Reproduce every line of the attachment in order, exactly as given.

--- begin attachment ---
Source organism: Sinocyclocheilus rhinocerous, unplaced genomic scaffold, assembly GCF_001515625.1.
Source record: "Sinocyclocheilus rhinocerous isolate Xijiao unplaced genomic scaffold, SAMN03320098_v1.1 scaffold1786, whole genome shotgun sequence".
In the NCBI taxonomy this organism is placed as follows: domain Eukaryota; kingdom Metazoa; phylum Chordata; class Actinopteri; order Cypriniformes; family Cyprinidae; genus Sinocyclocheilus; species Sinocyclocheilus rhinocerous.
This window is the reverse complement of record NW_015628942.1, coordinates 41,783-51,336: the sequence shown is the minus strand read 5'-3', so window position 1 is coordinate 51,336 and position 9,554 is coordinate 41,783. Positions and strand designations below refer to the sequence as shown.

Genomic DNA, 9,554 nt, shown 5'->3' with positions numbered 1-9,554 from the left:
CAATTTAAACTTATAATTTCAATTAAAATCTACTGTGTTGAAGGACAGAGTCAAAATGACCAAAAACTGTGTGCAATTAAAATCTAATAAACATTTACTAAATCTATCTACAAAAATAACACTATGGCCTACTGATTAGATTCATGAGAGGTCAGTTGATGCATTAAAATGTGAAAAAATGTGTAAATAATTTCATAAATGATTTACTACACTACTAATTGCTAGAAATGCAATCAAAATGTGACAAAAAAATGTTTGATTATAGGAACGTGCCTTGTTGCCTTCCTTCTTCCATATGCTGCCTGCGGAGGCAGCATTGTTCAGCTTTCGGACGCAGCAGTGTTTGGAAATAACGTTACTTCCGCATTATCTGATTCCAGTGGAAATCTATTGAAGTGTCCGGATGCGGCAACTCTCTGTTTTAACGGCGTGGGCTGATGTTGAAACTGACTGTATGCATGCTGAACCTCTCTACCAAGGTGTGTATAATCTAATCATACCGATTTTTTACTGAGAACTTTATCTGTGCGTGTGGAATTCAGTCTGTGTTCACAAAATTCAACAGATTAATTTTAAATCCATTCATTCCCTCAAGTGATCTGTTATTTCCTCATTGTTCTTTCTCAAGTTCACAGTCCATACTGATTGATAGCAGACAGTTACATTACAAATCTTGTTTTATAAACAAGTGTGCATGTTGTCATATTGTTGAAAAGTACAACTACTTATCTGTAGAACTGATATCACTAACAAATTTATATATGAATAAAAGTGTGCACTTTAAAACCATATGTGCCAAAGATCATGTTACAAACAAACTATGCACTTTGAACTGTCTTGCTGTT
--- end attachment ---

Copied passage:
Source organism: Sinocyclocheilus rhinocerous, unplaced genomic scaffold, assembly GCF_001515625.1.
Source record: "Sinocyclocheilus rhinocerous isolate Xijiao unplaced genomic scaffold, SAMN03320098_v1.1 scaffold1786, whole genome shotgun sequence".
In the NCBI taxonomy this organism is placed as follows: domain Eukaryota; kingdom Metazoa; phylum Chordata; class Actinopteri; order Cypriniformes; family Cyprinidae; genus Sinocyclocheilus; species Sinocyclocheilus rhinocerous.
This window is the reverse complement of record NW_015628942.1, coordinates 41,783-51,336: the sequence shown is the minus strand read 5'-3', so window position 1 is coordinate 51,336 and position 9,554 is coordinate 41,783. Positions and strand designations below refer to the sequence as shown.

Genomic DNA, 9,554 nt, shown 5'->3' with positions numbered 1-9,554 from the left:
CAATTTAAACTTATAATTTCAATTAAAATCTACTGTGTTGAAGGACAGAGTCAAAATGACCAAAAACTGTGTGCAATTAAAATCTAATAAACATTTACTAAATCTATCTACAAAAATAACACTATGGCCTACTGATTAGATTCATGAGAGGTCAGTTGATGCATTAAAATGTGAAAAAATGTGTAAATAATTTCATAAATGATTTACTACACTACTAATTGCTAGAAATGCAATCAAAATGTGACAAAAAAATGTTTGATTATAGGAACGTGCCTTGTTGCCTTCCTTCTTCCATATGCTGCCTGCGGAGGCAGCATTGTTCAGCTTTCGGACGCAGCAGTGTTTGGAAATAACGTTACTTCCGCATTATCTGATTCCAGTGGAAATCTATTGAAGTGTCCGGATGCGGCAACTCTCTGTTTTAACGGCGTGGGCTGATGTTGAAACTGACTGTATGCATGCTGAACCTCTCTACCAAGGTGTGTATAATCTAATCATACCGATTTTTTACTGAGAACTTTATCTGTGCGTGTGGAATTCAGTCTGTGTTCACAAAATTCAACAGATTAATTTTAAATCCATTCATTCCCTCAAGTGATCTGTTATTTCCTCATTGTTCTTTCTCAAGTTCACAGTCCATACTGATTGATAGCAGACAGTTACATTACAAATCTTGTTTTATAAACAAGTGTGCATGTTGTCATATTGTTGAAAAGTACAACTACTTATCTGTAGAACTGATATCACTAACAAATTTATATATGAATAAAAGTGTGCACTTTAAAACCATATGTGCCAAAGATCATGTTACAAACAAACTATGCACTTTGAACTGTCTTGCTGTT